I talk about honesty quite a bit. Not really honesty with other people, though that’s probably important as well, but honesty with yourself. Even when it leads you to a dark place that you may not want to go. I’m afraid I haven’t been able to follow my own advice over the past three days. Christmas really fucked me up. As noted previously, my dad and brother were away so I was left visiting my mom for three-ish days. Those days made me realize that I don’t really have a mom. Not a loving version of a mom that we like to imagine. Does my mom love me? I don’t know. I think in some ways, she does. She cares about my wellbeing on a very basic level. Emotionally and mentally, I don’t think she gets it. She will be there when I’m in trouble. If my car breaks down, she’d pay to have it fixed. If someone is being difficult or threatening, she’d do whatever necessary to solve the issue. She did so throughout my childhood. The thing is, she’d do that for pretty much anyone. She plainly hates injustices and will try to do the technically right thing. She works at an elementary school and has spent a fair bit of money our of her own pockets on the not-so-well-off kids. From buying them school supplies they need to buying them gifts for their birthdays. She’s even fostered a kid when there was an issue of abuse.
If you know my mom, you’d say she is a good person because she does undeniably nice things. When other people might lament on the tragedies, she acts. Every year she has a stack of calenders from nonprofits she’s donated to over the last year. Every Christmas, I choose one from the stack and this year was no different. She does good. She helps.
It’s almost as if she has a check list of good and bad. And when something falls easily into the bad category to the point that it’s difficult to argue any other side, she does what she can to improve it.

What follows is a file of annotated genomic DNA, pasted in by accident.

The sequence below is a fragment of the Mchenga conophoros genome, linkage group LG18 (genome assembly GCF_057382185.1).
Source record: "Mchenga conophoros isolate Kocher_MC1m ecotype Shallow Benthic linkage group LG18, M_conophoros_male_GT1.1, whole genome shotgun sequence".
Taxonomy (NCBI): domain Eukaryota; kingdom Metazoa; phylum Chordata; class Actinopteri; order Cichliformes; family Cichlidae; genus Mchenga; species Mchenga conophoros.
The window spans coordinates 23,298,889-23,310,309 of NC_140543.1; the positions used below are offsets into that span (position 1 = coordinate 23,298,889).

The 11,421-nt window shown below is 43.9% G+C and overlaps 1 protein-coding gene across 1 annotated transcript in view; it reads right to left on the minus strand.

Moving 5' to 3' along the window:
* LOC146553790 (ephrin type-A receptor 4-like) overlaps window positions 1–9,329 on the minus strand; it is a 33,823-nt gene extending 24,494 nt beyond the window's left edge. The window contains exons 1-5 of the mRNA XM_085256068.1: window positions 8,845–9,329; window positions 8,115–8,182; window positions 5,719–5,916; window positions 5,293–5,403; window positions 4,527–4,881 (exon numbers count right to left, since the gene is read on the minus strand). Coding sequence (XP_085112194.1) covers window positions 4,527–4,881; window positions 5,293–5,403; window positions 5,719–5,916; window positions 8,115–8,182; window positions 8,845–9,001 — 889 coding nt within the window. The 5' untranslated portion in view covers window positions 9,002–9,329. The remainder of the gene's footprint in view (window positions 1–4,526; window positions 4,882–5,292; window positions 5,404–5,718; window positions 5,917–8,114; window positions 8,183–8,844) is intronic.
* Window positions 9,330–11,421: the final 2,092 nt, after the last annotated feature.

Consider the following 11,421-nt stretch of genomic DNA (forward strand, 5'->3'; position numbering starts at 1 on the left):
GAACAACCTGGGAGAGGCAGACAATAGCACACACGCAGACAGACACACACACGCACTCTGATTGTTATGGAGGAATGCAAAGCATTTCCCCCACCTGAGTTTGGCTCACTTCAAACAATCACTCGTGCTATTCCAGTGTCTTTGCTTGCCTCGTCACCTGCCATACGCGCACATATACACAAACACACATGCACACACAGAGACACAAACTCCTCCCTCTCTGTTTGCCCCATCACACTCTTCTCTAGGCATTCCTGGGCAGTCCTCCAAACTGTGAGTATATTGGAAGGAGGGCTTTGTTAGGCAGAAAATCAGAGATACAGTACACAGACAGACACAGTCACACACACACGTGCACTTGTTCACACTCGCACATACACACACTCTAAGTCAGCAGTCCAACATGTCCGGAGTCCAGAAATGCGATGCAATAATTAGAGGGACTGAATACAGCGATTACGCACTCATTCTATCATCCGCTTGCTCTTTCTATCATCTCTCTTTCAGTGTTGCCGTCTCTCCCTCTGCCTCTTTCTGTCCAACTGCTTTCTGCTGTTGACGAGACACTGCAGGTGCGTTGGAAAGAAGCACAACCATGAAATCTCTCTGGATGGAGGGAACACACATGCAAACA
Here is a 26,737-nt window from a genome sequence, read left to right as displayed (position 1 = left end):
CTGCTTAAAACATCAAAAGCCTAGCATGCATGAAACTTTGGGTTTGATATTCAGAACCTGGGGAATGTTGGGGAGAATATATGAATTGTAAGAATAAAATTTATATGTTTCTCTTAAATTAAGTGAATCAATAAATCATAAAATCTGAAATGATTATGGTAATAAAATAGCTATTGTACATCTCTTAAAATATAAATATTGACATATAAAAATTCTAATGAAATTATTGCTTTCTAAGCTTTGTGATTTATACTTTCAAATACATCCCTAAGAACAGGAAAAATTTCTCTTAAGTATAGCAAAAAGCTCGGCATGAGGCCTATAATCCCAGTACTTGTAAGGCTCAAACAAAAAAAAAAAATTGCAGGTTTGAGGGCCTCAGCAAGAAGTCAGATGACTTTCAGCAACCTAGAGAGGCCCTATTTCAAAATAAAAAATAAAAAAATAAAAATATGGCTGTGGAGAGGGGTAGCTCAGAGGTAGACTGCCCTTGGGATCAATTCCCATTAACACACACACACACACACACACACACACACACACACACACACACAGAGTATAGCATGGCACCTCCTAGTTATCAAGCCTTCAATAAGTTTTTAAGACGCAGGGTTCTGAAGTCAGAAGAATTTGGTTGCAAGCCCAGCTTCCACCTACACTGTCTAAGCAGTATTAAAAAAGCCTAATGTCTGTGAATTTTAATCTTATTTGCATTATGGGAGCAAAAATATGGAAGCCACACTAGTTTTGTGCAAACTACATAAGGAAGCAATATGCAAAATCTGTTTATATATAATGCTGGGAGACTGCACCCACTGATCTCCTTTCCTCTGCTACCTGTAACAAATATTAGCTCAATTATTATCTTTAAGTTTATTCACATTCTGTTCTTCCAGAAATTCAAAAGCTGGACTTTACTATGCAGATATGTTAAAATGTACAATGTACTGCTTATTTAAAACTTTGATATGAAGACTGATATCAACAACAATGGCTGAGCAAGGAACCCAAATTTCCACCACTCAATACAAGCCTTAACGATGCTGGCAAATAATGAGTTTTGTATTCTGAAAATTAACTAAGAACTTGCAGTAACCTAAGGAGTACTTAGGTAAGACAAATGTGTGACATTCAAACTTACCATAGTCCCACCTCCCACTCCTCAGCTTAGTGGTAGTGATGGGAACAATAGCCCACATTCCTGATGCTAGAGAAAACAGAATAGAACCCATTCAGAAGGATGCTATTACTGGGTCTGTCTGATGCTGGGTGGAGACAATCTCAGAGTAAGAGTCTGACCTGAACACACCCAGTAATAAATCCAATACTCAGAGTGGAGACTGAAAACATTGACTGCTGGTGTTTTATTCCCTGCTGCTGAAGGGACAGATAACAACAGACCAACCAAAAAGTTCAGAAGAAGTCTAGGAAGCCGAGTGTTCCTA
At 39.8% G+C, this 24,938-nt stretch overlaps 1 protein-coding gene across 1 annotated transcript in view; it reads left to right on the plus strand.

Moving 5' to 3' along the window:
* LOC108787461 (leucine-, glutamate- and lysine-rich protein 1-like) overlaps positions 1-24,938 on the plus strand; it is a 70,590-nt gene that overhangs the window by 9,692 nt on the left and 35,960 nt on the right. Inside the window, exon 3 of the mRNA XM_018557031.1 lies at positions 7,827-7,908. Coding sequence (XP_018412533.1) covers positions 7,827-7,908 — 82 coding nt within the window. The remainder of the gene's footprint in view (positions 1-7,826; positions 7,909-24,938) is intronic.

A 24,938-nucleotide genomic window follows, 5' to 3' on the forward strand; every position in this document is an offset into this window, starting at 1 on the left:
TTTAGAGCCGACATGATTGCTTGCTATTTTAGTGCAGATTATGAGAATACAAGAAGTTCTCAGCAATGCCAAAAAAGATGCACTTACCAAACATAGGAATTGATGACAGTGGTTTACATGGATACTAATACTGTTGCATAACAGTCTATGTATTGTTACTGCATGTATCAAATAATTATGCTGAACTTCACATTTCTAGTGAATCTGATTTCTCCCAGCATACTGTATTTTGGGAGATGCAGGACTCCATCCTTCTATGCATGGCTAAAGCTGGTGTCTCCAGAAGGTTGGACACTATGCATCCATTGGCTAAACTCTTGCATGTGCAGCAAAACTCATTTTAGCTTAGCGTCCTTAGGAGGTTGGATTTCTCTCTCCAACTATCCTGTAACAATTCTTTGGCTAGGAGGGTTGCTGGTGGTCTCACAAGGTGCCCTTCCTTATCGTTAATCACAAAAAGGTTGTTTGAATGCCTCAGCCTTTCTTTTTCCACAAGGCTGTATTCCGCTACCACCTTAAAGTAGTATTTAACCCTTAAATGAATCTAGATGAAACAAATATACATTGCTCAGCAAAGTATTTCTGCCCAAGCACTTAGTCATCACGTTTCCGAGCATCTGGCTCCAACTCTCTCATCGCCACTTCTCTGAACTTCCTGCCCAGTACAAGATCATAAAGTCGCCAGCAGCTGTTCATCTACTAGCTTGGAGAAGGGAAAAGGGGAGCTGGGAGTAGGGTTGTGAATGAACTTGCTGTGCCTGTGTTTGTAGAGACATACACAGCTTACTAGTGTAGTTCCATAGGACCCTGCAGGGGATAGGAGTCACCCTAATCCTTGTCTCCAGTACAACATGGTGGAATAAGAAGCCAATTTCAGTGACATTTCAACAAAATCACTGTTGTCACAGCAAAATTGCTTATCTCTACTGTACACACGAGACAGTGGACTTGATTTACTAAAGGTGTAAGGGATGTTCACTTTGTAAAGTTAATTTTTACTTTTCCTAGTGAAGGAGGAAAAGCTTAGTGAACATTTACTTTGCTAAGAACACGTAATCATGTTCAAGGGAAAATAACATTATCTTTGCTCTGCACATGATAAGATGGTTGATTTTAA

But moving into the more personal. The more ambiguous and difficult to define parts of life, she is largely absent. If I’m depressed. She won’t acknowledge it. If I’m slightly down. She won’t acknowledge it. She distant and treats relationships almost businesslike. Being her son, it’s difficult to accept. And it sucks when I see those traits in myself. I rebel the best I can, but it takes constant effort of I relapse into a comfortable loneliness. This christmas my friends invited her to join their family and friends get-togethers. She declined every single invitation and didn’t go to her long time friend’s when she was invited. She would rather spend most of Christmas day alone. Which is all good and fine but is revealing when you think about how that type of person is with children. That person doesn’t sound loving and supportive. Not open and caring. Functional more than anything.
I came home from my parent’s feeling pretty bad. I was sick, but I was mostly down. When I left my childhood home the day after Christmas my mom was cleaning and said “see you” when I told her I was about ready to leave. I accept that we aren’t a family that says I love you all the time. I’ve come to terms with that. But it hurt leaving like that. I could have walked over to where she was and given her a hug and said thanks and bye. I’ve done it before and it didn’t change anything. It’s who she is as a person.